Linux in The News 5-29-23

Last Updated on May 29, 2023 by KC7NYR

MX Linux 23 Is Now Available for Beta Testing Based on Debian 12 “Bookworm”

This release comes with PipeWire and WirePlumber, support for swapfiles, Xfce 4.18, and KDE Plasma 5.27 LTS.
MX Linux 23 Beta

The MX Linux developers announced today the general availability for public testing of the beta version of the upcoming MX Linux 23 “Libretto” release.

Based on the upcoming Debian 12 “Bookworm” operating system series, MX Linux 23 is powered by the long-term supported Linux 6.1 LTS kernel series and uses sysVinit as the default init system instead of system, and comes in three editions with the Xfce 4.18KDE Plasma 5.27 LTS, and Fluxbox 1.3.7 graphical environments.

There’s lots of cool stuff in the MX Linux 23 release, including support for swapfiles in the installer and used by default for the “regular” auto installation method, support for PipeWire and WirePlumber for managing audio instead of PulseAudio, as well as the nala command-line APT frontend as the default backend for MX Updater.

The Fluxbox edition has been updated with many new configuration options, special “appfinder” configurations for the Rofi file manager replacing xfce4-appfinder, as well as support for theming Fluxbox using MX Tweak’s theme module.

Among other noteworthy changes, MX Linux 23 brings a more obvious “check media” function to the live boot menus of all three editions and many updated MX apps with various bug fixes and enhancements like support for launching them with individual policy kit configurations.

The final release of MX Linux 23 will probably be out sometime next month after the release of the Debian 12 “Bookworm” operating system series on June 10th, 2023. Until then, you can download the MX Linux 23 beta release right now from the announcement page, where you can also find details on known issues.

With that in mind, please remember that this is a pre-release version that should not be installed and used on production machines. The devs need your help to test the installer using traditional EXT4 and Btrfs filesystems, as well as bug-hunting the MX tools, especially the mx-packageinstaller > popular apps entries.

You can report bugs here.

MX Linux 23 beta with Fluxbox

Fedora Onyx Approved as Immutable Fedora Linux 39 Spin with Budgie Desktop

An immutable system is never modified after it’s been deployed as components are only replaced, not changed.
Fedora Onyx

Fedora Onyx, an upcoming variant of the Fedora Linux operating system focused on offering an immutable system featuring the Budgie desktop environment, has been approved for the upcoming Fedora Linux 39 release.

At the end of April 2023, Budgie Desktop developer and Solus maintainer Joshua Strobl proposed an official immutable / emerging variant of Fedora Linux with the Budgie desktop environment, complementing the Fedora Budgie Spin that was introduced with the Fedora Linux 38 release.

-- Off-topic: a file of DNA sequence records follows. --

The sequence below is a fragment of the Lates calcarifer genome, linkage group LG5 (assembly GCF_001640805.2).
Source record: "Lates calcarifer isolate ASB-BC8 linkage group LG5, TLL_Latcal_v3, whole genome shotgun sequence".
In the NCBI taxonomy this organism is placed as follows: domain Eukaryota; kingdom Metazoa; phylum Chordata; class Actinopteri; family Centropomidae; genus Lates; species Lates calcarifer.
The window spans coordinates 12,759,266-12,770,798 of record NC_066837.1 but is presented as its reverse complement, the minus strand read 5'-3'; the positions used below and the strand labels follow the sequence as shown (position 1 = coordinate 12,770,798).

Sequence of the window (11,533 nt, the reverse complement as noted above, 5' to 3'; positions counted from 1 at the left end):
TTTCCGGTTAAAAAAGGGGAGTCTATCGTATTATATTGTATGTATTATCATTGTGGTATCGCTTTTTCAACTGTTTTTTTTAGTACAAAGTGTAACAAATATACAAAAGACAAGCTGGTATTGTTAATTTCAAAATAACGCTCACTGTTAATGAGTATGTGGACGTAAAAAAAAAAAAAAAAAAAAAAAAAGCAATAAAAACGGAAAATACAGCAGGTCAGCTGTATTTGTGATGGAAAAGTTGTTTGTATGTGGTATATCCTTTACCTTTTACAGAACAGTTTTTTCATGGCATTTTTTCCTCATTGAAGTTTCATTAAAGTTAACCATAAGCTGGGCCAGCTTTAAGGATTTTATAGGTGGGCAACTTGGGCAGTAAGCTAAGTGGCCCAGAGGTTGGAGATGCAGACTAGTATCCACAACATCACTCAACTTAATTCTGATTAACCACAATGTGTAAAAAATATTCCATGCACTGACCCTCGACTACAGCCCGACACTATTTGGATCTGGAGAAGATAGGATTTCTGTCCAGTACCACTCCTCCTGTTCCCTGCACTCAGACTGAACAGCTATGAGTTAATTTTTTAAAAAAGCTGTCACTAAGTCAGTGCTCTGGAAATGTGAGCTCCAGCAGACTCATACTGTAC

Fedora Onyx aims to offer Fedora Linux users yet another immutable/atomic desktop operating system in the style of Fedora Silverblue, Fedora Kinoite, and Fedora Sericea, leveraging technologies like rpm-ostree, Podman, toolbx, and Flatpak. An immutable system is never modified after it’s been deployed.

“By actively building on and leveraging technologies adopted by similar immutable variants from Fedora (Kinoite, Sericea, and Silverblue), Fedora Onyx may help to strengthen those variants by putting more contributors behind building and maturing our shared technologies,” said Joshua Strobl in the proposal.

The proposal has been recently approved by the Fedora Engineering Steering Committee (FESCo) and Fedora Onyx is now set to see the light of day as part of the upcoming Fedora Linux 39 release, due out in mid-October 2023.

The good news for those wishing to use the Budgie desktop environment on top of their immutable Fedora Linux system is that when Fedora Onyx will be out existing users with ostree installations will be able to seamlessly rebase their systems to Fedora Onyx in the same way they would do using any other official variant.

Of course, Fedora Onyx should also be available as a downloadable ISO image, but we don’t know yet what architectures will be supported at the moment of the release.

Let’s hope that until Fedora Linux 39 hits the public beta channel I will be able to take Fedora Onyx for a quick test drive to give you guys a proper first look and talk more about its benefits over other Fedora Linux spins.

As for Fedora Linux 39, it will offer many other exciting new features like fedora-autofirstboot for all desktop variants to run a predetermined set of tasks during the first boot after installation, such as installing codecs or cleaning up installer packages, and DNF5 as the new default packaging tool.

Fedora Linux 39 will also support the automatic enablement of persistent overlays when flashing Fedora Linux live media to USB sticks and enable DNF/RPM Copy on Write for all variants to reduce the amount of I/O and offsets CPU cost of package decompression.